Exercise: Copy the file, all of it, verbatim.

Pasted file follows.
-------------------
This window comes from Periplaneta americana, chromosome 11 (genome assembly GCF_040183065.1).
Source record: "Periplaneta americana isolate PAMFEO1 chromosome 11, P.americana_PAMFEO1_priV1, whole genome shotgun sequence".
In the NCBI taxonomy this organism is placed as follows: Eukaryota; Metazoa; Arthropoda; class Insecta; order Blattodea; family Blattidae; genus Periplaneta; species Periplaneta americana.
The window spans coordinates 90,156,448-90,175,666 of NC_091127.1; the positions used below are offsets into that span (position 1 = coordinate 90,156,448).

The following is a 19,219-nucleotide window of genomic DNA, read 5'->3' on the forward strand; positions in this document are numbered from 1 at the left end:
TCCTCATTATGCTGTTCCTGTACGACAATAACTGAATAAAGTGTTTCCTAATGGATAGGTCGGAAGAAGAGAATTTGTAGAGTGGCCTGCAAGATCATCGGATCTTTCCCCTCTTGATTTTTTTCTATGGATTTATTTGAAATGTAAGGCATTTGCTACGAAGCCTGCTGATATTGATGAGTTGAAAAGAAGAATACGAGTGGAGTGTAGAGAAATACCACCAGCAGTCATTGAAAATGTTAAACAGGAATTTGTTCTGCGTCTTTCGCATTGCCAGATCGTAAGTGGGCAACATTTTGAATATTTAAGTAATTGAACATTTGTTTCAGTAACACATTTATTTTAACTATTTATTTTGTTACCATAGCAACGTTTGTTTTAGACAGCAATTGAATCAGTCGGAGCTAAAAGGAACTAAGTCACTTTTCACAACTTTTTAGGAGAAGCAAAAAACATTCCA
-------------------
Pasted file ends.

This window comes from Periplaneta americana, chromosome 11 (genome assembly GCF_040183065.1).
Source record: "Periplaneta americana isolate PAMFEO1 chromosome 11, P.americana_PAMFEO1_priV1, whole genome shotgun sequence".
In the NCBI taxonomy this organism is placed as follows: Eukaryota; Metazoa; Arthropoda; class Insecta; order Blattodea; family Blattidae; genus Periplaneta; species Periplaneta americana.
The window spans coordinates 90,156,448-90,175,666 of NC_091127.1; the positions used below are offsets into that span (position 1 = coordinate 90,156,448).

The following is a 19,219-nucleotide window of genomic DNA, read 5'->3' on the forward strand; positions in this document are numbered from 1 at the left end:
TCCTCATTATGCTGTTCCTGTACGACAATAACTGAATAAAGTGTTTCCTAATGGATAGGTCGGAAGAAGAGAATTTGTAGAGTGGCCTGCAAGATCATCGGATCTTTCCCCTCTTGATTTTTTTCTATGGATTTATTTGAAATGTAAGGCATTTGCTACGAAGCCTGCTGATATTGATGAGTTGAAAAGAAGAATACGAGTGGAGTGTAGAGAAATACCACCAGCAGTCATTGAAAATGTTAAACAGGAATTTGTTCTGCGTCTTTCGCATTGCCAGATCGTAAGTGGGCAACATTTTGAATATTTAAGTAATTGAACATTTGTTTCAGTAACACATTTATTTTAACTATTTATTTTGTTACCATAGCAACGTTTGTTTTAGACAGCAATTGAATCAGTCGGAGCTAAAAGGAACTAAGTCACTTTTCACAACTTTTTAGGAGAAGCAAAAAACATTCCA